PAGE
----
The first and primary thing you want to know is how many page views you are getting. A page view count by itself is pretty worthless. Instead, you need to know how many did I get this period, compared to how many I got that period. Yesterday versus the day before. This month versus last month. Six A.M. compared to six P.M.

In most cases, you will need to remove page views by spiders from the count, before you measure traffic. This is critical. If you included spiders, you are not getting an accurate count of how effective your web site is. If Google or Fast suddenly finds your site, you may get thousands of page views that you weren't getting before. You still haven't got a single additional human visitor. Some spiders are practically a Denial of Service attack on your web server.

You can find an Analog configuration file that will identify search engine spiders at http://www.science.co.il/analog/SearchQuery.txt. With some modification, you could use this list with almost any analysis program. Realize that if you don't remove spiders from your count, your statistics on the number of visitors and the amount of traffic they generate are virtually meaningless.

Analog lets you graph and count how many Page Views you got over a year, quarter, month, day, and by hour of the day. The main thing you are looking for:

  • Are things getting better or worse?
  • Are there cycles?

Look at the trends. Are your page view counts better than they were before or worse? If you did a rewrite of your site, and suddenly your traffic is half, you have a major problem. On the other hand, maybe you find that your traffic doubled, inspiring you to use those techniques on other sites.

If you are selling stuff on your site, you also need to track how many of those people convert into money. If your traffic halves, but your conversion rate doubles, you have more directed traffic, generally a good thing. Conversion rates generally can't be measured in the Web Server logs, so you will need to track that using tools and statistics beyond what I'm talking about here.

The other thing to look at is the cycles. Do you get more traffic during business hours, or after hours. Are weekends good or bad. If you need to take down the web server for maintenance, then knowing what hour of the day receives the least traffic would be useful.

Looking at how often FAVICON.ICO is downloaded gives you an indication of how often your site is bookmarked using Internet Explorer. Looking at how often ROBOTS.TXT gets downloaded gives you an idea of how many spiders are hitting your web site.

Where is the Traffic Coming From?

It may be useful to know what countries visitors are coming from. This can tell you whether it would be useful to translate a site. A Domain Report gives some indication of the countries and amount of traffic from those countries.

Next, a Referring Site Report gives what sites are linking to your site and providing you with traffic. The sites are are near the top of this list are your proven traffic providers. You want to check out these sites and look at the links to your pages. Is there anything that you can do to foster the relationship with those sites?

A Referring URL Report is one of your most important tools. It shows how the exact URL of the page that is linking to you. Any page toward the top of this list is a proven traffic provider. You must visit each of those URLs and see what is linking to you. Are the descriptions good? If so, try to get other sites to use the same descriptions. Are the pages listed in the major search engines? If not, then submit them to the few engines that still support free submittal.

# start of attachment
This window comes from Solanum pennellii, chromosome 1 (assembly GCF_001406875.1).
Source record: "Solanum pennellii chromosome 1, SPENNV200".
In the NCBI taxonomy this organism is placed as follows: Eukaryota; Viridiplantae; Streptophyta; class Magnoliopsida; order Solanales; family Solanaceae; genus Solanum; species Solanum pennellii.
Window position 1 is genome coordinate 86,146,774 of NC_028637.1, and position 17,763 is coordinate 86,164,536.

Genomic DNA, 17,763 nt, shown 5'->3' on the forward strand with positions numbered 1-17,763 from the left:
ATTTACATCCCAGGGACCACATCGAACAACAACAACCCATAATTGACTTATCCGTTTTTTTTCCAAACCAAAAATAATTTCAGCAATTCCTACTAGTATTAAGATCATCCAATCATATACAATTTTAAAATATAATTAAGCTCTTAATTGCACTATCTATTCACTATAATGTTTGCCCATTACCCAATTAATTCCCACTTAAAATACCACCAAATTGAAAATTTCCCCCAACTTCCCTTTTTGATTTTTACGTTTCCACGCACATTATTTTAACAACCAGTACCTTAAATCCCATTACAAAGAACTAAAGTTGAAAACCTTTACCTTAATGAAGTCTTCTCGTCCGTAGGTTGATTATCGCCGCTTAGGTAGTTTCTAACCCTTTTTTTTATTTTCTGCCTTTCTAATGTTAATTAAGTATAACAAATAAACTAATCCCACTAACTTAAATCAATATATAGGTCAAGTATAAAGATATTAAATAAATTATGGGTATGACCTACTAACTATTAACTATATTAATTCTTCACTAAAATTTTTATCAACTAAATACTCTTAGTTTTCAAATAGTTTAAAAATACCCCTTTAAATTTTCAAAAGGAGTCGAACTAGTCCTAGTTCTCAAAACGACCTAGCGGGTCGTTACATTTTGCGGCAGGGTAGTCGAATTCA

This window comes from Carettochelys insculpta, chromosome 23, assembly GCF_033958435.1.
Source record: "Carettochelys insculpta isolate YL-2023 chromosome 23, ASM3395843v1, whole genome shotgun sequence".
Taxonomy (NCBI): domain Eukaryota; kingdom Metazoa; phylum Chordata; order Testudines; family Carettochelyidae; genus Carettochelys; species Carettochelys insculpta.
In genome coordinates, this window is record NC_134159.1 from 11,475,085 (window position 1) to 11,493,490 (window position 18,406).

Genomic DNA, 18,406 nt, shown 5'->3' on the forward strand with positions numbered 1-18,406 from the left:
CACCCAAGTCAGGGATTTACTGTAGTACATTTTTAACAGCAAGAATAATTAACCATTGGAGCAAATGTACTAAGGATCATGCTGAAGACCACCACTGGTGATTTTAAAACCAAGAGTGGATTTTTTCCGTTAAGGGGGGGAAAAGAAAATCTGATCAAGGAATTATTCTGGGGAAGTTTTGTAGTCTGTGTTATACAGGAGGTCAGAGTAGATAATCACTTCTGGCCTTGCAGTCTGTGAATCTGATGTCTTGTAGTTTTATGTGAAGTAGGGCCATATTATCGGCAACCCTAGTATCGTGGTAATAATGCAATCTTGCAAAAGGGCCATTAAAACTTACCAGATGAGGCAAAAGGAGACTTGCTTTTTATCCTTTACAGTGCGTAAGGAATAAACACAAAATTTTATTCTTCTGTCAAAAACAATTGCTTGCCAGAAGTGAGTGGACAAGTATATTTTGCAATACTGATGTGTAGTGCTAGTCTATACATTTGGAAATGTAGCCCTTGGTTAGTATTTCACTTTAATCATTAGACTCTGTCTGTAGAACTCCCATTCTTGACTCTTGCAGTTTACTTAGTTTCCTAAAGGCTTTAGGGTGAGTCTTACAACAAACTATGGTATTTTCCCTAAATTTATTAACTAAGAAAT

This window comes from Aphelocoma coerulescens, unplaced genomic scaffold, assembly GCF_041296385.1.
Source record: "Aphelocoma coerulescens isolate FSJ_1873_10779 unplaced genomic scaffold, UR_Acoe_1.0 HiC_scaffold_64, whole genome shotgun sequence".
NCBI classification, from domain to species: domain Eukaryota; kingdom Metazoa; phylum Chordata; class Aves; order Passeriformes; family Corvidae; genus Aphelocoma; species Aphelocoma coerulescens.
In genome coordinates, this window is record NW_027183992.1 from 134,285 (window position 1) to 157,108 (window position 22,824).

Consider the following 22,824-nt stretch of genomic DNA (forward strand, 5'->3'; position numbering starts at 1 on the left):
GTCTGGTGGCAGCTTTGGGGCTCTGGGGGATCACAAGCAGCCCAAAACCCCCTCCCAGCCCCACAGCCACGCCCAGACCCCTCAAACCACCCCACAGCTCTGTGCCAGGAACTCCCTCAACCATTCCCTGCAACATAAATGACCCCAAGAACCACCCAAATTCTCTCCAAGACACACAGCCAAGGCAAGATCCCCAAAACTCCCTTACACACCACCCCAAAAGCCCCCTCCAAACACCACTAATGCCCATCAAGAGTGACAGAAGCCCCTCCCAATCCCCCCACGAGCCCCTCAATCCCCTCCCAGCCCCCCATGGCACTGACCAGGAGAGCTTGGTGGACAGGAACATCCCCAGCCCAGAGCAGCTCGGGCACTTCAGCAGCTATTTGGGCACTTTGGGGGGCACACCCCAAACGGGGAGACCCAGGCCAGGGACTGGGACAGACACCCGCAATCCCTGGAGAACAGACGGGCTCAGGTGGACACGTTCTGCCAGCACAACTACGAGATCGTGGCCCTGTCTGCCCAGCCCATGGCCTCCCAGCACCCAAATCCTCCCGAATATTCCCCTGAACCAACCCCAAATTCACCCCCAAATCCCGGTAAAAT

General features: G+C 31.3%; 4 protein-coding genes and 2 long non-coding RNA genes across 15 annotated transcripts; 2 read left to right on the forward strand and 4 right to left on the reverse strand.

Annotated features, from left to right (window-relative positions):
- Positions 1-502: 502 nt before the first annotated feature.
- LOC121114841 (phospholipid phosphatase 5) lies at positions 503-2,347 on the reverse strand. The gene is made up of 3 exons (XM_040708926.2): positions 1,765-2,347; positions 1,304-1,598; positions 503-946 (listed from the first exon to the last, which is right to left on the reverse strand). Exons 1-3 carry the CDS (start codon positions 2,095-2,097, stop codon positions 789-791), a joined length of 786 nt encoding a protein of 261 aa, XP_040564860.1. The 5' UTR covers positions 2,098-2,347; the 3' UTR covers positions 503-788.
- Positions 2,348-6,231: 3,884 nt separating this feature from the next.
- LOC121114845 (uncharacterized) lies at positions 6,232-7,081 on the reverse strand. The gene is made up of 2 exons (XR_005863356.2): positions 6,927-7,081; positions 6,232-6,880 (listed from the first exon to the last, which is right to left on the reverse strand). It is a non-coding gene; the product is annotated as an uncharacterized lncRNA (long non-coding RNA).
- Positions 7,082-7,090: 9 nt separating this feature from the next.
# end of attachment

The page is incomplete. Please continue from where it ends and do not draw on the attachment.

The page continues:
What are They Using to Visit the Site?

You want to know what User Agents are hitting your site. This can be broken into two categories:

  • Human
  • Spider

For humans, you are concerned with what web browser and versions are being used. The Browser Summary Report will tell you what web browsers are hitting your site, and what specific version numbers are being used. You want to lay your hands on the top browsers listed and check your site to make sure that it renders correctly in those browsers.

For spiders, see the section on Arachnophilia below.

An Operating System Report will tell you what operating system visitors are using. This can be useful for understanding whether you need to check your site on Apple machines as well as Intel, and maybe other architectures such as WebTV.

What are they Hitting on the Site?

What parts of your site are most important? A Directory Report and Request Report will tell you which directories and which files are being hit most frequently. These are the pages that you want to have working the most smoothly on your site. Just as important as what is being hit, is what is not. Why not? Are they not important pages, or are they not well organized?

A File Size Report will tell you how large the downloads you are making. If you have a substantial number downloads over 100K in size, you need to look at that content that is being downloaded to make sure it is appropriate and working correctly. A few large downloads can kill your bandwidth if those downloads are hit frequently.

An Internal Search Query Report will show what terms they are using on your internal search feature. An Internal Search Word Report will show the individual words in those searches. If there are searches that are frequently done that provide zero answers, consider creating content that provides the answer to the search.

What Problems are there on the Server?

A Status Code Report will tell you what status codes are being returned by the Server. You can find the definitions of the HTTP status codes in RFC 2616 (http://www.ietf.org/rfc/rfc2616.txt). In particular, you want to know why you get any 500 series codes. These usually indicate a bug in the ASP code on the server. These need to be tracked down and fixed.